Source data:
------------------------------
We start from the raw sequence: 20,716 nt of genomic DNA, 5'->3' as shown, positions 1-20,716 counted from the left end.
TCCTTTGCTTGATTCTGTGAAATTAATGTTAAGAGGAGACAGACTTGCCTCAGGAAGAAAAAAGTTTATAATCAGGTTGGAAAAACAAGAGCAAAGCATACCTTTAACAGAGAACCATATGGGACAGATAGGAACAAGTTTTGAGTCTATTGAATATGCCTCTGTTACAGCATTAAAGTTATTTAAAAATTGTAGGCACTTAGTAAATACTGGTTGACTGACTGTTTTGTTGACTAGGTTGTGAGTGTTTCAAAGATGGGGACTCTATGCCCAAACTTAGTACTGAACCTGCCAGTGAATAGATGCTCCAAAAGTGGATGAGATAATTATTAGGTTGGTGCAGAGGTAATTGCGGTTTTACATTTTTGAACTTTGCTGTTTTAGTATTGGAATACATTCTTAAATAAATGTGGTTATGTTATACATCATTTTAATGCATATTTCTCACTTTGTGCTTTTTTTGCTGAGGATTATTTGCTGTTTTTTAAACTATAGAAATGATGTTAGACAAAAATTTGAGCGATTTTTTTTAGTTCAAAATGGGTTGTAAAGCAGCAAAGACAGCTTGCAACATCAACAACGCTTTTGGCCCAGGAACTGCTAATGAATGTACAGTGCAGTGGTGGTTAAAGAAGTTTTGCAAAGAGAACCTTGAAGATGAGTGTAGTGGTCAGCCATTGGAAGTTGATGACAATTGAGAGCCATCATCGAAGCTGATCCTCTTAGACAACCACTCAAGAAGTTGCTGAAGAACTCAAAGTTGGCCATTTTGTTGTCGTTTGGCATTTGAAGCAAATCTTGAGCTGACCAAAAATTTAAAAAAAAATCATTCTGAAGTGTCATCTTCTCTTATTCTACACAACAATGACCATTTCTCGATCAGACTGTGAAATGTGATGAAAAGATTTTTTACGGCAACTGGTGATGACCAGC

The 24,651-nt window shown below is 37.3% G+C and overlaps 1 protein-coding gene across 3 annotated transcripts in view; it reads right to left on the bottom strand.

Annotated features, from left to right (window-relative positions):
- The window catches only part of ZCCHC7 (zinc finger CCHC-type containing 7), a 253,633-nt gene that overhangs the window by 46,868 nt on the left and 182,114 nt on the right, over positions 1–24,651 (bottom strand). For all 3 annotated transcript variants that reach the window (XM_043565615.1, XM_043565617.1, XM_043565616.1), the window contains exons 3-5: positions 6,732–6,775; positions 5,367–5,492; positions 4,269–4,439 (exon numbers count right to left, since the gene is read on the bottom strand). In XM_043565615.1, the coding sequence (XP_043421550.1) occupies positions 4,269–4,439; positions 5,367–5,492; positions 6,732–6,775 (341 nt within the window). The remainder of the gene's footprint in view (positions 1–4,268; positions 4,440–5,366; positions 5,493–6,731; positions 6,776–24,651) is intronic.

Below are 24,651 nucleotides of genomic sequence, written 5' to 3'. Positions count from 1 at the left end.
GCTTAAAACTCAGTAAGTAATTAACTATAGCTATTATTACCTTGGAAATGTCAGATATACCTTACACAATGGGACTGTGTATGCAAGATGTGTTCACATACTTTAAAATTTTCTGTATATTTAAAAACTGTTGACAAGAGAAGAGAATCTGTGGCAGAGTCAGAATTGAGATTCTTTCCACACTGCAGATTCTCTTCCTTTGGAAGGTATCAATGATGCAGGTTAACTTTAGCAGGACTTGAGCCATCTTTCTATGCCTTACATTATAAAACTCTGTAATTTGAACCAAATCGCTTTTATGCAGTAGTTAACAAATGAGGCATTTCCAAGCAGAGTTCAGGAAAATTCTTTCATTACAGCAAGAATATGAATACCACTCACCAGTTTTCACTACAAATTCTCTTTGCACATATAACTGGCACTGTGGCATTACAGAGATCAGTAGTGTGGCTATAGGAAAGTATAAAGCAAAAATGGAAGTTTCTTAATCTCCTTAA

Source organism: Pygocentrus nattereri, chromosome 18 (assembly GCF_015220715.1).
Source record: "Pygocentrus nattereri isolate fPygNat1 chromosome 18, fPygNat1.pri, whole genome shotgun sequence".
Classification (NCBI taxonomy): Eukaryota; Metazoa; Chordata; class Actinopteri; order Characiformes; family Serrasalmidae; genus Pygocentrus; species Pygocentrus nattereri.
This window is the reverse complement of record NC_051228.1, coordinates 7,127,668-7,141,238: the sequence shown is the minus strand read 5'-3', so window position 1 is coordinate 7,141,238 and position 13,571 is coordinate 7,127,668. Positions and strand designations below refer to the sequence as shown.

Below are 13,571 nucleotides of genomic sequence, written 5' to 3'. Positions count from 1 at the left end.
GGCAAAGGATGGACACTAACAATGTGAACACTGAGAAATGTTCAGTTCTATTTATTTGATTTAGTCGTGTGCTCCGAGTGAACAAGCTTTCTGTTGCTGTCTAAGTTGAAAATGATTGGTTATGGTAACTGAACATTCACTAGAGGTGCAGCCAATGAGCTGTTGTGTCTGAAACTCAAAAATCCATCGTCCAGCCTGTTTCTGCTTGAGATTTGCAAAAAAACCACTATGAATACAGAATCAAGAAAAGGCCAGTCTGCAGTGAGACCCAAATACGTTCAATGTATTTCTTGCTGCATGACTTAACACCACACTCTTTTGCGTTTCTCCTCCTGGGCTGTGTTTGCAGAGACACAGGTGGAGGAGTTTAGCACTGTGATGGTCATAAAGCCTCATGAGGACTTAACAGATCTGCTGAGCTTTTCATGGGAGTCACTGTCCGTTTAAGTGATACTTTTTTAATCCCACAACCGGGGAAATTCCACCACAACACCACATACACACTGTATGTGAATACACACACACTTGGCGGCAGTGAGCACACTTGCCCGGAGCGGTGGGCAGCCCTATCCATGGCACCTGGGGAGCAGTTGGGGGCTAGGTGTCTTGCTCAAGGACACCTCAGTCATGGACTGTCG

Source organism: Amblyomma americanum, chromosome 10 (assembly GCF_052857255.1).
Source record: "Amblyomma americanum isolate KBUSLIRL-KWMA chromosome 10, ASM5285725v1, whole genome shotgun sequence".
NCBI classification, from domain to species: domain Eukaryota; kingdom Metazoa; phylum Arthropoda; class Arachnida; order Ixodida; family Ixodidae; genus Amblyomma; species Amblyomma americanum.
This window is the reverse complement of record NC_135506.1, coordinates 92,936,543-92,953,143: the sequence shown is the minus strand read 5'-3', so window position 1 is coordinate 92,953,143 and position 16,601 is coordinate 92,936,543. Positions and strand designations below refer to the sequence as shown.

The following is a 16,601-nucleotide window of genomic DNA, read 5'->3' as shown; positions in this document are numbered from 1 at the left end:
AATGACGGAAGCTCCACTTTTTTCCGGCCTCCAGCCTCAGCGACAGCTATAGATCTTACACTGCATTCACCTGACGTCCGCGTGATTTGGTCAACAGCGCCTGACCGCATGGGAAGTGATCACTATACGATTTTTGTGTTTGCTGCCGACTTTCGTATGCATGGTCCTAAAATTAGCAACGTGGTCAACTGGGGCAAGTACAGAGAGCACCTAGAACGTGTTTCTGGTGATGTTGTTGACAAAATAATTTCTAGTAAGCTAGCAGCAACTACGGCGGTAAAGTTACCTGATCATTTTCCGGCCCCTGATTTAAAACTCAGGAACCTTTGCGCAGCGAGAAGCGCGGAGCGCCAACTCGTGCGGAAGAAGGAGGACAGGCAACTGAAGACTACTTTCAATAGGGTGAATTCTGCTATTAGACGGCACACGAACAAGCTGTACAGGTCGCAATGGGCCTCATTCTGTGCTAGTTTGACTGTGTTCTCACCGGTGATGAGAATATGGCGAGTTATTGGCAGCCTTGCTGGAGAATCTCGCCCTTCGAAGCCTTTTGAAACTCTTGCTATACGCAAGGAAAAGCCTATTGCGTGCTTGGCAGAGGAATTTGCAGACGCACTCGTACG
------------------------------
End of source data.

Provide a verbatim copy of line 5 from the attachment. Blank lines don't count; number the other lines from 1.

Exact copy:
- The window catches only part of ZCCHC7 (zinc finger CCHC-type containing 7), a 253,633-nt gene that overhangs the window by 46,868 nt on the left and 182,114 nt on the right, over positions 1–24,651 (bottom strand). For all 3 annotated transcript variants that reach the window (XM_043565615.1, XM_043565617.1, XM_043565616.1), the window contains exons 3-5: positions 6,732–6,775; positions 5,367–5,492; positions 4,269–4,439 (exon numbers count right to left, since the gene is read on the bottom strand). In XM_043565615.1, the coding sequence (XP_043421550.1) occupies positions 4,269–4,439; positions 5,367–5,492; positions 6,732–6,775 (341 nt within the window). The remainder of the gene's footprint in view (positions 1–4,268; positions 4,440–5,366; positions 5,493–6,731; positions 6,776–24,651) is intronic.